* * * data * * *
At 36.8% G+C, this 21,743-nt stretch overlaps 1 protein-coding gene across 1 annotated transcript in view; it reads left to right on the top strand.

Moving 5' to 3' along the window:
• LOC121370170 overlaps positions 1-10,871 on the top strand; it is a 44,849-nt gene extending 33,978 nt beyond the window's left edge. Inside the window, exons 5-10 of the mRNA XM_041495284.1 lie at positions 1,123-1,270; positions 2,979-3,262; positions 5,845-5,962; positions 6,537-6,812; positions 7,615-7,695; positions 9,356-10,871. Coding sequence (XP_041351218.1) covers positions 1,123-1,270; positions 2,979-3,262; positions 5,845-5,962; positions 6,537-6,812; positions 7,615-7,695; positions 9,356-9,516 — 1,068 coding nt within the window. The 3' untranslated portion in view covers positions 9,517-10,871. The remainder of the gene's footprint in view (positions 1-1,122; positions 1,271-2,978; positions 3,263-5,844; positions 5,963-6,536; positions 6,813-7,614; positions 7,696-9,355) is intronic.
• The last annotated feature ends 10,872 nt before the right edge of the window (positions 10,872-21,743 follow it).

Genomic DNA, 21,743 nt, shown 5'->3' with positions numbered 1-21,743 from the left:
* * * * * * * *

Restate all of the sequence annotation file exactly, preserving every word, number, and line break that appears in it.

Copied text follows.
At 36.8% G+C, this 21,743-nt stretch overlaps 1 protein-coding gene across 1 annotated transcript in view; it reads left to right on the top strand.

Moving 5' to 3' along the window:
• LOC121370170 overlaps positions 1-10,871 on the top strand; it is a 44,849-nt gene extending 33,978 nt beyond the window's left edge. Inside the window, exons 5-10 of the mRNA XM_041495284.1 lie at positions 1,123-1,270; positions 2,979-3,262; positions 5,845-5,962; positions 6,537-6,812; positions 7,615-7,695; positions 9,356-10,871. Coding sequence (XP_041351218.1) covers positions 1,123-1,270; positions 2,979-3,262; positions 5,845-5,962; positions 6,537-6,812; positions 7,615-7,695; positions 9,356-9,516 — 1,068 coding nt within the window. The 3' untranslated portion in view covers positions 9,517-10,871. The remainder of the gene's footprint in view (positions 1-1,122; positions 1,271-2,978; positions 3,263-5,844; positions 5,963-6,536; positions 6,813-7,614; positions 7,696-9,355) is intronic.
• The last annotated feature ends 10,872 nt before the right edge of the window (positions 10,872-21,743 follow it).

Genomic DNA, 21,743 nt, shown 5'->3' with positions numbered 1-21,743 from the left: